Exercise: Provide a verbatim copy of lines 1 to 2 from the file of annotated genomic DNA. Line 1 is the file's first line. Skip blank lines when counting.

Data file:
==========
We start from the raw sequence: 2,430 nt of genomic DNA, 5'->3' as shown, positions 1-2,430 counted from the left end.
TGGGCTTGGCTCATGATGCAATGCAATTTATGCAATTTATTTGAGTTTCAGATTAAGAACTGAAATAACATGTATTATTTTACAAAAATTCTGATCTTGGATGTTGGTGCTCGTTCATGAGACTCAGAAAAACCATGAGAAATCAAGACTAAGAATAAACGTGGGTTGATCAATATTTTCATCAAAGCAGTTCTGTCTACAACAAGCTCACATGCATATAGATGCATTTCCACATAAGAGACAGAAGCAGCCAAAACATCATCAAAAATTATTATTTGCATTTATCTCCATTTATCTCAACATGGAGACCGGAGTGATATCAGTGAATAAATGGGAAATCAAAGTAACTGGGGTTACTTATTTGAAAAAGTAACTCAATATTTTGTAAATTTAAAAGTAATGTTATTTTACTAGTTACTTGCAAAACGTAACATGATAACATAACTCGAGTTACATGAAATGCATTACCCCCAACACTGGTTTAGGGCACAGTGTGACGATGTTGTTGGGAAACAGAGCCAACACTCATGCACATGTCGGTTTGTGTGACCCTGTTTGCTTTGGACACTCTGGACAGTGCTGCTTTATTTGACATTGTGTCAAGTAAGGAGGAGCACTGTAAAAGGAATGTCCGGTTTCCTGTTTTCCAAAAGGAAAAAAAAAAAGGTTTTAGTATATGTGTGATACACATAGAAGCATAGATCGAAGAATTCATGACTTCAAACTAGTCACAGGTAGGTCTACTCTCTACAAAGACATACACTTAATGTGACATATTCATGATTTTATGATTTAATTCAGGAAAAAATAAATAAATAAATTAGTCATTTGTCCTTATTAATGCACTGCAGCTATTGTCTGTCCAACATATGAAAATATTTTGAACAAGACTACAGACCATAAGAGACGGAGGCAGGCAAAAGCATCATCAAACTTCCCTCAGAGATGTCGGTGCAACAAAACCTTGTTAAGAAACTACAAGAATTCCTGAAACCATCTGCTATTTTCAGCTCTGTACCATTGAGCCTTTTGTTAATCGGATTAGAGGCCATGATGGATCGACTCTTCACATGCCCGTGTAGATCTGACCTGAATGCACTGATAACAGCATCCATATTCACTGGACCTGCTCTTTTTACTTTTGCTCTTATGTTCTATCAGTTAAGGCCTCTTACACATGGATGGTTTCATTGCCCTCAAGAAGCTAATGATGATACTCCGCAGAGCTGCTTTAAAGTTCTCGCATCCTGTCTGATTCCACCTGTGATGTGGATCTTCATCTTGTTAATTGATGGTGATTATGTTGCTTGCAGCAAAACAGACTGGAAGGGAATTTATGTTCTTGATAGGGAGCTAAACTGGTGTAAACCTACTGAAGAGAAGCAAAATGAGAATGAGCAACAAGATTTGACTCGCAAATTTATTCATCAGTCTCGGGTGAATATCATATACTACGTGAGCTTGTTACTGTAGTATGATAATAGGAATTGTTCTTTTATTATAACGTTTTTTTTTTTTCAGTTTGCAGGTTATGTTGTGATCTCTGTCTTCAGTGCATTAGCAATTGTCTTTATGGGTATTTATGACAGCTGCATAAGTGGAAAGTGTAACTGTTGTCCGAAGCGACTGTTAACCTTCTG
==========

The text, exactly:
We start from the raw sequence: 2,430 nt of genomic DNA, 5'->3' as shown, positions 1-2,430 counted from the left end.
TGGGCTTGGCTCATGATGCAATGCAATTTATGCAATTTATTTGAGTTTCAGATTAAGAACTGAAATAACATGTATTATTTTACAAAAATTCTGATCTTGGATGTTGGTGCTCGTTCATGAGACTCAGAAAAACCATGAGAAATCAAGACTAAGAATAAACGTGGGTTGATCAATATTTTCATCAAAGCAGTTCTGTCTACAACAAGCTCACATGCATATAGATGCATTTCCACATAAGAGACAGAAGCAGCCAAAACATCATCAAAAATTATTATTTGCATTTATCTCCATTTATCTCAACATGGAGACCGGAGTGATATCAGTGAATAAATGGGAAATCAAAGTAACTGGGGTTACTTATTTGAAAAAGTAACTCAATATTTTGTAAATTTAAAAGTAATGTTATTTTACTAGTTACTTGCAAAACGTAACATGATAACATAACTCGAGTTACATGAAATGCATTACCCCCAACACTGGTTTAGGGCACAGTGTGACGATGTTGTTGGGAAACAGAGCCAACACTCATGCACATGTCGGTTTGTGTGACCCTGTTTGCTTTGGACACTCTGGACAGTGCTGCTTTATTTGACATTGTGTCAAGTAAGGAGGAGCACTGTAAAAGGAATGTCCGGTTTCCTGTTTTCCAAAAGGAAAAAAAAAAAGGTTTTAGTATATGTGTGATACACATAGAAGCATAGATCGAAGAATTCATGACTTCAAACTAGTCACAGGTAGGTCTACTCTCTACAAAGACATACACTTAATGTGACATATTCATGATTTTATGATTTAATTCAGGAAAAAATAAATAAATAAATTAGTCATTTGTCCTTATTAATGCACTGCAGCTATTGTCTGTCCAACATATGAAAATATTTTGAACAAGACTACAGACCATAAGAGACGGAGGCAGGCAAAAGCATCATCAAACTTCCCTCAGAGATGTCGGTGCAACAAAACCTTGTTAAGAAACTACAAGAATTCCTGAAACCATCTGCTATTTTCAGCTCTGTACCATTGAGCCTTTTGTTAATCGGATTAGAGGCCATGATGGATCGACTCTTCACATGCCCGTGTAGATCTGACCTGAATGCACTGATAACAGCATCCATATTCACTGGACCTGCTCTTTTTACTTTTGCTCTTATGTTCTATCAGTTAAGGCCTCTTACACATGGATGGTTTCATTGCCCTCAAGAAGCTAATGATGATACTCCGCAGAGCTGCTTTAAAGTTCTCGCATCCTGTCTGATTCCACCTGTGATGTGGATCTTCATCTTGTTAATTGATGGTGATTATGTTGCTTGCAGCAAAACAGACTGGAAGGGAATTTATGTTCTTGATAGGGAGCTAAACTGGTGTAAACCTACTGAAGAGAAGCAAAATGAGAATGAGCAACAAGATTTGACTCGCAAATTTATTCATCAGTCTCGGGTGAATATCATATACTACGTGAGCTTGTTACTGTAGTATGATAATAGGAATTGTTCTTTTATTATAACGTTTTTTTTTTTTCAGTTTGCAGGTTATGTTGTGATCTCTGTCTTCAGTGCATTAGCAATTGTCTTTATGGGTATTTATGACAGCTGCATAAGTGGAAAGTGTAACTGTTGTCCGAAGCGACTGTTAACCTTCTG